By Monica Hesse
Washington Post Staff Writer
Sunday, June 27, 2010; F01
The castle rises above the foliage line, turrets and towers disappearing into the morning fog. The roof is frosted with snow. The Gothic spires jut from the stone walls at nearly impossible angles, as if affixed by magic.
My sister Paige turns to me and says -- and I swear there are tears in her eyes, though they might be from sheer exhaustion -- "It is glorious."
We are in line for the Wizarding World of Harry Potter at Universal Orlando's Islands of Adventure theme park in Orlando. We have been in line for the Wizarding World of Harry Potter since 5 a.m., along with thousands of other slavish fans who arrived before dawn for the grand opening that is sure to be recorded as a major moment in nerd history.
Now, at 8:45, we are huddled on a wooden bridge next to a couple of nursing students from nearby Valencia Community College, who cut class in the hopes of seeing "Potter" stars Daniel Radcliffe and Rupert Grint, both in town for the opening. The gates to the village of Hogsmeade -- the World's official entrance -- are finally in sight.
"If I die in this stampede," one of the students, Emily Grice, says dryly, "I want my ashes sprinkled over Hogwarts."
Grice and her friend are wearing hand-painted "Dumbledore's Army" T-shirts and round Harry Potter glasses.
As fanware goes, these costumes are tame. Elsewhere in line I spot Quidditch jerseys and tattoos proclaiming devotion to Gryffindor, Ravenclaw, Hufflepuff or Slytherin, the four houses of the Hogwarts school. One woman has a stuffed owl on her shoulder. In the sloppy, 90-degree Florida heat, there are dozens of people wearing heavy black robes emblazoned with the Hogwarts insignia over suffocating English sweaters.
Paige and I, who came to the Wizarding World to celebrate Paige's recent college graduation, may be nerds, but at least we are not robe people.
"I forgot my costume," Paige says.
Paige proceeds to tell me about her awesome Ravenclaw uniform, complete with blue and silver knee socks, which she has worn to every midnight screening and book launch.
We are robe people.
At 9:15, the gates open.
* * *
The fans have been waiting. For nearly a decade, since rumors about a park began circulating, the Potterphiles have been waiting to drink butterbeer, mail an owl post, poke around Honeydukes candy shop. The optimistic ones hoped that some engineer would find a way to enchant a broomstick; at the very least, everyone wanted something to hold on to after the release of the final books and movies. In 2007, Universal Studios announced official plans; earlier this spring an opening date was set.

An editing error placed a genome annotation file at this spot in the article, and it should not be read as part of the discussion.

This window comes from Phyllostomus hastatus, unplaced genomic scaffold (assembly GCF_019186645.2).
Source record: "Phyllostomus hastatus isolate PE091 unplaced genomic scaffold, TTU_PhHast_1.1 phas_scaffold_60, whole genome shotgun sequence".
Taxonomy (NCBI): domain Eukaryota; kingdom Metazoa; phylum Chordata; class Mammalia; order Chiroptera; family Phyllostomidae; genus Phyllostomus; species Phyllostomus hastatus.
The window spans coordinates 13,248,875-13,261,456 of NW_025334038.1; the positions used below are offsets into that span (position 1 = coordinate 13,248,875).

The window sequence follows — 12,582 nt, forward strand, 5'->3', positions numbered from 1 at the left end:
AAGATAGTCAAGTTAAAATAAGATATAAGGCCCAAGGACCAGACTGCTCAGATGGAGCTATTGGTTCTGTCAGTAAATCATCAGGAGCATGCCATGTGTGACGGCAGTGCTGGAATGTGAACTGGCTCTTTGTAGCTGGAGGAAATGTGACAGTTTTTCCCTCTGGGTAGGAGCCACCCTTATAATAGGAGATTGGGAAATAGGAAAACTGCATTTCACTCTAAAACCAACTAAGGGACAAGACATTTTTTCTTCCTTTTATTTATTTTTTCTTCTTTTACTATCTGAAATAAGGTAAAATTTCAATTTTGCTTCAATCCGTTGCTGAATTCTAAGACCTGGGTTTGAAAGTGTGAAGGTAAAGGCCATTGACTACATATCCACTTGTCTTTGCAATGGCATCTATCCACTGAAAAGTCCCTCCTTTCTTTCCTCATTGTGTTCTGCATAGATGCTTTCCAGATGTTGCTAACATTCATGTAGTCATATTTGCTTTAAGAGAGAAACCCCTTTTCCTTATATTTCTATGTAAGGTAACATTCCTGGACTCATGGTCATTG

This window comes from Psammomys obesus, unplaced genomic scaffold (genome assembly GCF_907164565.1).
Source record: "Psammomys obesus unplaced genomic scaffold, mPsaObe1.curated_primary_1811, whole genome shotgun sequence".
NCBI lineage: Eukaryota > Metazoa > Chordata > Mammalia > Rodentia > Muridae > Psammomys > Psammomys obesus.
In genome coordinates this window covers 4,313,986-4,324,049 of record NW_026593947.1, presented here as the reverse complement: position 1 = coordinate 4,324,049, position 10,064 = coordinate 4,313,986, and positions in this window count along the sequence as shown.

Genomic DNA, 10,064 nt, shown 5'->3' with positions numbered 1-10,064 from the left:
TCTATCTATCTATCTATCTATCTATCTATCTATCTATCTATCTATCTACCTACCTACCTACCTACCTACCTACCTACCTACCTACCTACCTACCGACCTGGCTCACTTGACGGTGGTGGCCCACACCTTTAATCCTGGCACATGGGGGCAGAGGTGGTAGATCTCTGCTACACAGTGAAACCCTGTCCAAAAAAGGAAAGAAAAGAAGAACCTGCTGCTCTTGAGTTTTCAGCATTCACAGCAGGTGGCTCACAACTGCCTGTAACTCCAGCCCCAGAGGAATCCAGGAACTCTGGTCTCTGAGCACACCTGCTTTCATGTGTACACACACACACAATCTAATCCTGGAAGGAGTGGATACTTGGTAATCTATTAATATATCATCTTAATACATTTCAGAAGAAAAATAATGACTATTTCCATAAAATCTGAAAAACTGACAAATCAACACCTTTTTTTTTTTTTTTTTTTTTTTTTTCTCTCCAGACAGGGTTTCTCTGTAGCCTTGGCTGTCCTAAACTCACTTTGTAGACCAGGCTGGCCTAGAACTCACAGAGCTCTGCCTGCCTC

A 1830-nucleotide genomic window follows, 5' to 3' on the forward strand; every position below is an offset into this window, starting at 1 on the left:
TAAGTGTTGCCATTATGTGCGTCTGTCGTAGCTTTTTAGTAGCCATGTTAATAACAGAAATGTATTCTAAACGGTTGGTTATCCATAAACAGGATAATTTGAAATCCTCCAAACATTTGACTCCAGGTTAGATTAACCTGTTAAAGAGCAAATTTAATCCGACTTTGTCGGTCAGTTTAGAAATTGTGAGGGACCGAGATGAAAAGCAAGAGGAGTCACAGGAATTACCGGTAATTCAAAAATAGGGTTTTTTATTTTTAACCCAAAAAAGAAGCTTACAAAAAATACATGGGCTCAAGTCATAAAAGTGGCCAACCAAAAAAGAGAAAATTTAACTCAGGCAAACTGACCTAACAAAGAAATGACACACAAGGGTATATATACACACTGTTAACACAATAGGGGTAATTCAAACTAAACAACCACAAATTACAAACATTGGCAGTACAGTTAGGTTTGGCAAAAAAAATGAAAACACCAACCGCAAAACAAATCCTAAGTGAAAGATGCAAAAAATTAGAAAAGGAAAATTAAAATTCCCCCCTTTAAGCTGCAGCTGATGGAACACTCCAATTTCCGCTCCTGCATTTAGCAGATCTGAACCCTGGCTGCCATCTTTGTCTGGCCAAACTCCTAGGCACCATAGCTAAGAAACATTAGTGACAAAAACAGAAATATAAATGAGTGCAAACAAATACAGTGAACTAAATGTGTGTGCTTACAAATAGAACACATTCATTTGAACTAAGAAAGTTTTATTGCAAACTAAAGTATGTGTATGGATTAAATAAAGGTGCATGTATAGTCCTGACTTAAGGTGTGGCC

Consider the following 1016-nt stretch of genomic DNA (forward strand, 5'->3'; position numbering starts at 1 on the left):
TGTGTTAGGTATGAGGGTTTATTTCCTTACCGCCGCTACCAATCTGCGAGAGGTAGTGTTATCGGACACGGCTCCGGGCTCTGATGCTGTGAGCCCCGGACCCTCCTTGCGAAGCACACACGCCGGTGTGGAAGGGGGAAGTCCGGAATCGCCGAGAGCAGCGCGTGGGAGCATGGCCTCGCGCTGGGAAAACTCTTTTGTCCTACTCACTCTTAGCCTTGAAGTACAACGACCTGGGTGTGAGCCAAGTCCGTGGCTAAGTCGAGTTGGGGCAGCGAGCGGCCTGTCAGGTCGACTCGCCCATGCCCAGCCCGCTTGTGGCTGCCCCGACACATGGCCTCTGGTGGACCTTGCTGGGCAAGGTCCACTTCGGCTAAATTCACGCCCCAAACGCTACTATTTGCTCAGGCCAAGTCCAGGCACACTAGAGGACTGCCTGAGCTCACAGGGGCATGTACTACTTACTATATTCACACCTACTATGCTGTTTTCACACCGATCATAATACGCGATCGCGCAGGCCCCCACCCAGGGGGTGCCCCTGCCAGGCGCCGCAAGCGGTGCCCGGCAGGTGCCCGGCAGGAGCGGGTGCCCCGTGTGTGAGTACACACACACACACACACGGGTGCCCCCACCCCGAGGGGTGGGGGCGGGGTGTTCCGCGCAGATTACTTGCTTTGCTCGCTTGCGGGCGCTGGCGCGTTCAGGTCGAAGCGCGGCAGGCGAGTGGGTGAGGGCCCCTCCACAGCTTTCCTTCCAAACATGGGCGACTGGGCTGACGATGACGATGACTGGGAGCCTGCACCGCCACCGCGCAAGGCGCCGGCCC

The World requires no special tickets; $79 technically purchases a day's admission to all the Islands of Adventure attractions. But in reality, things like "safety hazard" and "maximum capacity" mean that not everyone gets in. Behind us are hordes of ticketed people who will not pass through the gates for several hours, if at all.
As we file into Hogsmeade, I forget about those people.
We are suddenly in a medieval Scottish village, as constructed by witches and wizards.
On either side of the street -- narrow, to be properly British -- are familiar landmarks: the Owl Post, the Three Broomsticks pub, the cheerfully whistling engine of the Hogwarts Express. Hermione's pink gown from the fourth book's Yule Ball is displayed in the window of Gladrags, and the storefront of Honeydukes features chocolate frogs-- a favorite among wizard children, as each one comes with a Famous Wizard Card with stats on magical superstars. From sloping roofs to teetering chimneys, everything looks as though it could be a thousand years old, held together by just Spellotape and a charm.
Looming at the back of the 20-acre World is the Hogwarts castle, which houses the Forbidden Journey, the most anticipated ride and the only one created for the park (the others are the Dragon Challenge and the Flight of the Hippogriff, existing constructions that were spruced up with Harry Potter themes).
"The Whomping Willow?" says Paul Yurick of Fort Lauderdale, Fla., who has just ridden the Forbidden Journey. "It was one inch from my head!"
With that irresistible endorsement, we head inside.